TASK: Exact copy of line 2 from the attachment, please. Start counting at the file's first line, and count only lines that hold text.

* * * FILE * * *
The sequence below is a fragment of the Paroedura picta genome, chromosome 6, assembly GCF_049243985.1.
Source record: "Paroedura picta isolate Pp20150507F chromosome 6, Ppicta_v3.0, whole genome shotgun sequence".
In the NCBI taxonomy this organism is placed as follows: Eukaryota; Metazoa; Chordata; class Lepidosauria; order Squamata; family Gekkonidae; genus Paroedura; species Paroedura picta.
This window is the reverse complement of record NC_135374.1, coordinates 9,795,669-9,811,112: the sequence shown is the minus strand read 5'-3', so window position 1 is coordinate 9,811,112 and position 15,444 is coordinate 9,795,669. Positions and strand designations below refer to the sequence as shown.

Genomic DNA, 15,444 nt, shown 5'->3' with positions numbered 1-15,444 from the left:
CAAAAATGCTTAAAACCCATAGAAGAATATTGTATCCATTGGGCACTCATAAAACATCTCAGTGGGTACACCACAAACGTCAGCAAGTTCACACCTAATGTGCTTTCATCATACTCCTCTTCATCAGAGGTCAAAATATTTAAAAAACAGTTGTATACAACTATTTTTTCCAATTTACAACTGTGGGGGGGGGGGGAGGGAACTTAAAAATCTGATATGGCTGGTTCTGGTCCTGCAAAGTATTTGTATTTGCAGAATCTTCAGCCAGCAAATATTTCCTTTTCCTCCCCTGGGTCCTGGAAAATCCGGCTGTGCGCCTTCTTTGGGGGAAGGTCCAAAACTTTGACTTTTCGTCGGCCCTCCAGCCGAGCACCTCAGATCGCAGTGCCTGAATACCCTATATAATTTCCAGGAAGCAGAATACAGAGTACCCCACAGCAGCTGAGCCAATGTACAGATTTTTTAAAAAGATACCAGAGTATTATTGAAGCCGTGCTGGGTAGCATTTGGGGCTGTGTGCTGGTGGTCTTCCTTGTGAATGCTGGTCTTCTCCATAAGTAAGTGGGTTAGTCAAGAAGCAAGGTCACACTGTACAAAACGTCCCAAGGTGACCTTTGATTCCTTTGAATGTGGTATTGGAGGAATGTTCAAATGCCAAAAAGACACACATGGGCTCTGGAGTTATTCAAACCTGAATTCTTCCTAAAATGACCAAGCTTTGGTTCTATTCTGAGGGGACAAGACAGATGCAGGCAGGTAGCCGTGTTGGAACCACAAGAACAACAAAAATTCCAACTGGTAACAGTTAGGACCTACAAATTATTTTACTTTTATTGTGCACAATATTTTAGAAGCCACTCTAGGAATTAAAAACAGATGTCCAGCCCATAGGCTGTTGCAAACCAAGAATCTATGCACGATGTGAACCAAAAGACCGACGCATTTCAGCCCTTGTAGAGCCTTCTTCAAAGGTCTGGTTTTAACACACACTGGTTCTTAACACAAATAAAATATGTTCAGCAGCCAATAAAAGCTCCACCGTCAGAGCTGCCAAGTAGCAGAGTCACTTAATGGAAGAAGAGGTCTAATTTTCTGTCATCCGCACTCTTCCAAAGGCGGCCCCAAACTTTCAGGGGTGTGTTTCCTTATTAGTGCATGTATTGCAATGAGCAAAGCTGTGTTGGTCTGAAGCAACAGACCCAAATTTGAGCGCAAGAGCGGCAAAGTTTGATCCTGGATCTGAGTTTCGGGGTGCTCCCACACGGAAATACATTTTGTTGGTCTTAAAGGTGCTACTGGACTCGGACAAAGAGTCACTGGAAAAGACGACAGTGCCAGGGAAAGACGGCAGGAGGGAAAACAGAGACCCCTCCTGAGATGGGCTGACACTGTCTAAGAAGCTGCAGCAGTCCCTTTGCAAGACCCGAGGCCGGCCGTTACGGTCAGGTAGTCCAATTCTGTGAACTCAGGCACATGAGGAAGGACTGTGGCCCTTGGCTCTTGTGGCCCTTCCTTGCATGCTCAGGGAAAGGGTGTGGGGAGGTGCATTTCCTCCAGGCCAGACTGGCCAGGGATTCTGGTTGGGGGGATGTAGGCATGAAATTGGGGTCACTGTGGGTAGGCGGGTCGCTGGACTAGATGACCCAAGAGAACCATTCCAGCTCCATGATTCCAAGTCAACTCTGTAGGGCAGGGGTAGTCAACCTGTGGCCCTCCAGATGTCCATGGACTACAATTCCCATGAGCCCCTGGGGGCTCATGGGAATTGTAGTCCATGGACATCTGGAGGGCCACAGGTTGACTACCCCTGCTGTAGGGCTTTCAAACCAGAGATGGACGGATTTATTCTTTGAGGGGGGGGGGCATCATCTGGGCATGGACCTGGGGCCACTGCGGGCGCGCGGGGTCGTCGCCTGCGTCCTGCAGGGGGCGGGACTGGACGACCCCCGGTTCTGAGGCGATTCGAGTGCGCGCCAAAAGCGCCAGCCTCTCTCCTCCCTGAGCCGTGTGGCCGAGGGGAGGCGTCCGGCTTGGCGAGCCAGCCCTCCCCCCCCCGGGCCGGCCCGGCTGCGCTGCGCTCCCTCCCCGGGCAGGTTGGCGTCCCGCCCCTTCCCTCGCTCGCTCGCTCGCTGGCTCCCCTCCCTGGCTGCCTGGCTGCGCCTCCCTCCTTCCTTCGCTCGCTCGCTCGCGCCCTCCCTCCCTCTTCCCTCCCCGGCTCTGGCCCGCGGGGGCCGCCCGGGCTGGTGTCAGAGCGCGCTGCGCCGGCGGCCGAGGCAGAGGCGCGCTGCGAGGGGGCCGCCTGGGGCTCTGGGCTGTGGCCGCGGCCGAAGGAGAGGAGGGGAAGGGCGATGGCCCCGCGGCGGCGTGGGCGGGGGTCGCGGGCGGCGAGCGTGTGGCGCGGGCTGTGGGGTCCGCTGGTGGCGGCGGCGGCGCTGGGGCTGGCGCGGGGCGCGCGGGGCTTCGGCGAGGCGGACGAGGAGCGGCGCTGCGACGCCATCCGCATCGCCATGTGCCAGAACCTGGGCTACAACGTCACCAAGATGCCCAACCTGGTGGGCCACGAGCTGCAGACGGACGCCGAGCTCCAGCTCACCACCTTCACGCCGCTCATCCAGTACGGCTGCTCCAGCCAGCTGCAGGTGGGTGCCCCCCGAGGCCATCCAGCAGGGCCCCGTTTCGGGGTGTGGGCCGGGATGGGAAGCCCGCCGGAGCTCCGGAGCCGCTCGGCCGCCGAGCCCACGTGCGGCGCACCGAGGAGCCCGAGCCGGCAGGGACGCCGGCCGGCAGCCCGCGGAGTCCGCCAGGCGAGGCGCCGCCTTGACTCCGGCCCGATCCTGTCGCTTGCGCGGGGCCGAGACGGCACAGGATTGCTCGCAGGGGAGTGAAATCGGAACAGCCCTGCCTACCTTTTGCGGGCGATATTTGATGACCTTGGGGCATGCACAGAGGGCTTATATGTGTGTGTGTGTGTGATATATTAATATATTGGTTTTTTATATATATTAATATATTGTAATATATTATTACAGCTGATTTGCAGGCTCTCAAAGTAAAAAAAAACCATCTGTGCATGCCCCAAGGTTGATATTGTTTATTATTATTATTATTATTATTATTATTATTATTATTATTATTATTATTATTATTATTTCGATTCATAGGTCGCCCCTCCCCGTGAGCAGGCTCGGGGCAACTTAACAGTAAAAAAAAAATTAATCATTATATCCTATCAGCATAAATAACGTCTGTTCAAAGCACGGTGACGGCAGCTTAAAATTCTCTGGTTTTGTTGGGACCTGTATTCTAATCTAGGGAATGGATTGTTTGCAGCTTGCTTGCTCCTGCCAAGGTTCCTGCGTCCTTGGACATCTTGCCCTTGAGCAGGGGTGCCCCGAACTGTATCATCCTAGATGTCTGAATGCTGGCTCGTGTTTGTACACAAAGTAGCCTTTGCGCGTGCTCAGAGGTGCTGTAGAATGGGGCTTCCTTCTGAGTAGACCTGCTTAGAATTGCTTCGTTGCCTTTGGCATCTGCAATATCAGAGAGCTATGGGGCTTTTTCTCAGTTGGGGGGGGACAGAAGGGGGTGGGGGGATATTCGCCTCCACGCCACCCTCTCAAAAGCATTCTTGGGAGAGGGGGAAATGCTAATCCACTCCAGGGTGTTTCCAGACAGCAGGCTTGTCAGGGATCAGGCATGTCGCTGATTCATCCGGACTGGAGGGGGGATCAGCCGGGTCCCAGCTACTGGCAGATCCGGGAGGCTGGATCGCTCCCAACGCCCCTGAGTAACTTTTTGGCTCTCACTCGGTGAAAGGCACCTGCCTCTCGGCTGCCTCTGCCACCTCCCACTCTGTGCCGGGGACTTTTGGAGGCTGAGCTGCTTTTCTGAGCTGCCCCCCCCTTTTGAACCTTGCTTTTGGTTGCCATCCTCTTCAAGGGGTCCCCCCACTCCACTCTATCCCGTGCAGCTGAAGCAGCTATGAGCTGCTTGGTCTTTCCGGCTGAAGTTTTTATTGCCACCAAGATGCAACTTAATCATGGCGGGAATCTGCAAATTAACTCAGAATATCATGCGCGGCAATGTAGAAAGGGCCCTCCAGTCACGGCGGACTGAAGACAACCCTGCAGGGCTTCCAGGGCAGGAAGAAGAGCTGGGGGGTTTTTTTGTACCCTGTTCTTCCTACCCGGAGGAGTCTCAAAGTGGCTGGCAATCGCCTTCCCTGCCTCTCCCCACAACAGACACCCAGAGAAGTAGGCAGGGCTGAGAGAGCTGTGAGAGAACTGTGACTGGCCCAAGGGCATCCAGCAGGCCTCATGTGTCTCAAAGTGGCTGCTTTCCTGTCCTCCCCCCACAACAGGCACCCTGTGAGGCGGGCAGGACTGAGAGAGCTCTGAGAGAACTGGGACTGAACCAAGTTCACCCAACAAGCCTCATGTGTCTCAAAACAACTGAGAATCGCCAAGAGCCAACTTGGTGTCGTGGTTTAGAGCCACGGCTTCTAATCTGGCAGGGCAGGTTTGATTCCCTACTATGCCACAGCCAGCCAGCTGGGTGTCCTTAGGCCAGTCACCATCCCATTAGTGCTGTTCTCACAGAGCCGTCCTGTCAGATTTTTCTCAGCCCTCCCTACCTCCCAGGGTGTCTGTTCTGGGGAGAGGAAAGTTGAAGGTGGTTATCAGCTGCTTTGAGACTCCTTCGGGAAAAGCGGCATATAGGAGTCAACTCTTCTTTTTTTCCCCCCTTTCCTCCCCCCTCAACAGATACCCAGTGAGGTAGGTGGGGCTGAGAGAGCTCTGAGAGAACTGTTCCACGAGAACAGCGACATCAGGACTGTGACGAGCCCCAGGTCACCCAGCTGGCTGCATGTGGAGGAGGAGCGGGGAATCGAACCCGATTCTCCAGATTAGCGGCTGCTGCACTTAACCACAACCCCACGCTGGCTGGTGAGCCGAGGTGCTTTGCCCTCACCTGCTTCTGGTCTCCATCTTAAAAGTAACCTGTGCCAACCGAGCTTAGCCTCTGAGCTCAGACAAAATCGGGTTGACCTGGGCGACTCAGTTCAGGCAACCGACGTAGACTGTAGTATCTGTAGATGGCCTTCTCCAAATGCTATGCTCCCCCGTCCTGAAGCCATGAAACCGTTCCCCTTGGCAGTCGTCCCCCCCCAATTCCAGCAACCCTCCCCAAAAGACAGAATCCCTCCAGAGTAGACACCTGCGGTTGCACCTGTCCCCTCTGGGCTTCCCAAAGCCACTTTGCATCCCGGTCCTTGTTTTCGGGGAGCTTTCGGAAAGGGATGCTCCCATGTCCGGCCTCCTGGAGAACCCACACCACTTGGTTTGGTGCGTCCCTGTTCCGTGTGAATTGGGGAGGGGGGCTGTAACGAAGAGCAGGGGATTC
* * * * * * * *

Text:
Source record: "Paroedura picta isolate Pp20150507F chromosome 6, Ppicta_v3.0, whole genome shotgun sequence".